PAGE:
ferris wheel

i have a theory.  (ha, i could almost hear the groans of my family as i typed that. i have lots of theories). anyway, i have this theory that i could leave a collection of just about anything on the kitchen counter, with some nice white paper under it, and someone in the family would eventually walk by and assemble a pattern for me. today’s proof–joseph’s symmetrical spoked wheel of maple seeds assembled over a half hour of boredom in the kitchen during a day off of school.

assembled pattern of ornamental maple seed pods in winter

saint paul, minnesota

  • Margaret says:

    It’s beautiful. Like looking through a kaleidoscope.

    reply
  • Jenny says:

    So fun idea, it turned out beautiful!

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disarticulation

i have a 10 year old boy who is currently finding out about the world by putting things together, and taking things apart. while i transplanted a terrarium full of succulents the other day, he quietly made this. or perhaps “unmade” is the better term.

baby (volunteer) jade plant, deconstructed

 

  • margie says:

    a scientific mind at heart
    i think this might be a jade plant .

    reply
    • Oh yes, of course it is a jade plant. thank you. wow, late night posting is not recommended!

      reply

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where the action is

somewhere beneath the snow that just today got piled higher than the roof of our car, somewhere under there, as unimaginably distant currently as a constellation of stars, some unobtrusive swelling is preparing itself to be a daffodil in our back yard. it is the first of march.

daffodil bulb and roots

 

  • Jorge says:

    Bientôt la terre s’éveillera au baiser du soleil.

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tableclothed

i love the french verb napper. it means to coat. or to cover like a tablecloth. this winter, we have not just been blanketed in snow, as the expression goes, but rather i feel as though we have been coated. snow has crept into every nook, every cranny, every crevice. and it has stayed. all four feet of it!

snow blanketed winter stalk

rice creek regional trail, saint paul, minnesota

 

  • margie says:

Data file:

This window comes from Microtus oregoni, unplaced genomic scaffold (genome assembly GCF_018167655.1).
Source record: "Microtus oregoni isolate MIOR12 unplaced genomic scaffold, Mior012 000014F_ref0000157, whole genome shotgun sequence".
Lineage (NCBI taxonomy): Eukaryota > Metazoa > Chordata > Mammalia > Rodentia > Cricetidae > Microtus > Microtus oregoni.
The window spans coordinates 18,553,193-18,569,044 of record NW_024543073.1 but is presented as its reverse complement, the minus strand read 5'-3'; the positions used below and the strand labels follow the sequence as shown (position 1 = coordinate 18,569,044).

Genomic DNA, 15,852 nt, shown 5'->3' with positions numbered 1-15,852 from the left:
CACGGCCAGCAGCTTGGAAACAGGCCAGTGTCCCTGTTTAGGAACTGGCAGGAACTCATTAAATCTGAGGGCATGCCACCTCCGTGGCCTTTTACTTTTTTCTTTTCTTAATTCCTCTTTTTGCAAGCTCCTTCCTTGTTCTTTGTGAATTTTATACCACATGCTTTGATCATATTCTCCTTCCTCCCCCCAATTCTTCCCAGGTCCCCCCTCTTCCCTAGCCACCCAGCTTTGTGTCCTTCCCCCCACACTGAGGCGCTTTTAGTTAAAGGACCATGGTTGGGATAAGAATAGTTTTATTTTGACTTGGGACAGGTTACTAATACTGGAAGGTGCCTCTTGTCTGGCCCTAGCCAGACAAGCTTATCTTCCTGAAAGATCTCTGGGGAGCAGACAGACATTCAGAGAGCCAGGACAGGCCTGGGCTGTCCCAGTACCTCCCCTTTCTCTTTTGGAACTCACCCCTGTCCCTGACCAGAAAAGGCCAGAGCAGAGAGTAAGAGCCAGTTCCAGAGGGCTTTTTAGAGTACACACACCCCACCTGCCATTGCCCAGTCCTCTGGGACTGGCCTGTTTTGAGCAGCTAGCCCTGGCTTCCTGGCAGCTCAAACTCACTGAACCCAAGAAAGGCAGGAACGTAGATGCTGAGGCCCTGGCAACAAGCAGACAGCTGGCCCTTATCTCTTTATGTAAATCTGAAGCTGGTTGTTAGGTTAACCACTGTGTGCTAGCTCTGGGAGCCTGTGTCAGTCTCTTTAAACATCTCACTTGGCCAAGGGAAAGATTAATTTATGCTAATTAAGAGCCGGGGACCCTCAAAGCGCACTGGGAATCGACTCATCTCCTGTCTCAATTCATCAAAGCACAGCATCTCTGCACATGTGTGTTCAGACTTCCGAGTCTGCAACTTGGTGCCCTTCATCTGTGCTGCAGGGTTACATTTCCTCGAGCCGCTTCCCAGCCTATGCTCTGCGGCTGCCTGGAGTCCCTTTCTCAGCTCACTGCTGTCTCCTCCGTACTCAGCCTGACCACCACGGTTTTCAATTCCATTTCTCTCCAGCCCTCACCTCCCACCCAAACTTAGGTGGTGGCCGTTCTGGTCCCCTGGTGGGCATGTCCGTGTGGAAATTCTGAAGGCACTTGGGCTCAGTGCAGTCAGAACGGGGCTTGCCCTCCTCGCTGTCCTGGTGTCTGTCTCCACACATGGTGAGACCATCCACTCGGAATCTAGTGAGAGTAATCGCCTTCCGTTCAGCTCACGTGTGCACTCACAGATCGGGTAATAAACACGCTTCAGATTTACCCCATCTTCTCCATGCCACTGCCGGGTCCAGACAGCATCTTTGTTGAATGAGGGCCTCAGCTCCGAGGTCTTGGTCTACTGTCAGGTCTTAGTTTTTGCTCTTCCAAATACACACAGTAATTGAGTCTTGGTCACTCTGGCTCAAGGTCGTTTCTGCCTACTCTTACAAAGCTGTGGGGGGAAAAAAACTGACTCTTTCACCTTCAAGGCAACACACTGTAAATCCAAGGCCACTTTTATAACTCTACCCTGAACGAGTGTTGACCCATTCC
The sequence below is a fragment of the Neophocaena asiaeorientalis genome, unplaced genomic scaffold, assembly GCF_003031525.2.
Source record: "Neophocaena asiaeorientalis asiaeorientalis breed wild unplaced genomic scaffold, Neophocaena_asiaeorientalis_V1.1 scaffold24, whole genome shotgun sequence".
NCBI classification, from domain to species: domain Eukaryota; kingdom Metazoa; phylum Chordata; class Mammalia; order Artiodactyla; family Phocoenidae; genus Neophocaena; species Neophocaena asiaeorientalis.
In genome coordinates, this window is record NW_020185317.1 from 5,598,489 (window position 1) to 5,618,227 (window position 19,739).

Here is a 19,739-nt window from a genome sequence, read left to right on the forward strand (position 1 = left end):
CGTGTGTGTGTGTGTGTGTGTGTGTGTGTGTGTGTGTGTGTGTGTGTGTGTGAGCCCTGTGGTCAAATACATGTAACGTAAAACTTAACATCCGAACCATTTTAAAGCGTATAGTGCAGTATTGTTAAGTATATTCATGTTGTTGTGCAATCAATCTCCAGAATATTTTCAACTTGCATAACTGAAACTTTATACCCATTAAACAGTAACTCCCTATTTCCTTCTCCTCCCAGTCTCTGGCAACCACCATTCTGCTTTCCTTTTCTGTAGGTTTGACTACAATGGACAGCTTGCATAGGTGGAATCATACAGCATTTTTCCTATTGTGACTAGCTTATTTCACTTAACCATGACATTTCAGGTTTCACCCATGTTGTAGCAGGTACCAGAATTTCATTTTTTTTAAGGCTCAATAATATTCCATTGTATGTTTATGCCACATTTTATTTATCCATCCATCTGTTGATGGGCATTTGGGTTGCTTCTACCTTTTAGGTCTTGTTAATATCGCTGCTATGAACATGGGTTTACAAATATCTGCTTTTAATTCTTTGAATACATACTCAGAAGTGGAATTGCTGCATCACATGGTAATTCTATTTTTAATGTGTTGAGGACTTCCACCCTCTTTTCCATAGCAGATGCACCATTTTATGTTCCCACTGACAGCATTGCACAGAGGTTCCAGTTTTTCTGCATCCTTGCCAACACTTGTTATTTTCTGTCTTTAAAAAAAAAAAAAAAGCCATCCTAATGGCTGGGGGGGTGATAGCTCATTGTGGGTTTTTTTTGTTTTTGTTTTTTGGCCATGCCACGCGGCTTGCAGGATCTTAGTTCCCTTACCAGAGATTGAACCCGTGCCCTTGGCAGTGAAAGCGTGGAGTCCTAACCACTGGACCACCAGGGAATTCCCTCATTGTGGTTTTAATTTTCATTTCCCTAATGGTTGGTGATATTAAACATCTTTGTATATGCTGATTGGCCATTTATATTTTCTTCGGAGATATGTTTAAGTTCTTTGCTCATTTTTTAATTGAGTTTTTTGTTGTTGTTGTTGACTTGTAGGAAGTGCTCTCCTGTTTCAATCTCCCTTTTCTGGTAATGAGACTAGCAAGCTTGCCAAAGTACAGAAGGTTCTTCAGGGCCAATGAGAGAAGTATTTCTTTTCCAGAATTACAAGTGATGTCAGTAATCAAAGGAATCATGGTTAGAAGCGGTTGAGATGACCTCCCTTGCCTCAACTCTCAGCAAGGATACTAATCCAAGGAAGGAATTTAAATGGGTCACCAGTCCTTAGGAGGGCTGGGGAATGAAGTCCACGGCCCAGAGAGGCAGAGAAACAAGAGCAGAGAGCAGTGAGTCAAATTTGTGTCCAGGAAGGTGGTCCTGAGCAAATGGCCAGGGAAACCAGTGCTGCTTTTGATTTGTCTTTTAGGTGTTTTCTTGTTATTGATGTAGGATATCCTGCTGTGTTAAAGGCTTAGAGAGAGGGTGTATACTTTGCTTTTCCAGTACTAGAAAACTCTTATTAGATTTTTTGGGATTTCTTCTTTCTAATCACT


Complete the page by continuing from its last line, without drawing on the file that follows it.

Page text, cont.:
march is coming in like a lion today with more snow to add to the vast layer already there since december xx

    reply
  • Carol Leigh says:

    It’s about time I told you how wonderful you are. I am so impressed with your photography, your determination, and your writing style. Your photos are fresh and different and you always have something not-boring to say about them. And you say it very well. So kudos to you. May you have all the success you can handle!

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  • Ellen says:

    I think the spruce have been especially lovely this winter with their white covers.

    reply
    • Hi Ellen,
      I have to agree. The snow this winter has been especially beautiful. For almost a week now the woods around our house has looked enchanted in its glimmering coat of white.
      Mary Jo

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one day in june…

last summer, driving our 15 year old daughter home from a boundary waters wilderness camp, we happened upon the remains of a freshly killed adolescent great horned owl. the bird had been struck by a car, and the roadside was strewn with feathers. we stopped, took some photos of the bird, and then filled a bag with probably illegal loose feathers that otherwise would have blown into the ditch and been mown into confetti. today, i brought out that bag for some STILL blog inspiration, because my inspiration today was not going to come from outside, where the air temperature never rose above zero degrees fahrenheit. this winter has come out of nowhere and flattened us.

feathers of an adolescent great horned owl

found roadside near ely, minnesota

  • Jenn says:

    GH Owls are covered under the Migratory Birds Act, so, yes, if a game warden knows you have them, the feathers would be confiscated. On a more cheerful note, do you know the Feather Atlas? http://www.fws.gov/lab/featheratlas/

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    • Jenn,
      The feather atlas looks amazing! exactly what i need. thanks for the tip!
      Mary Jo

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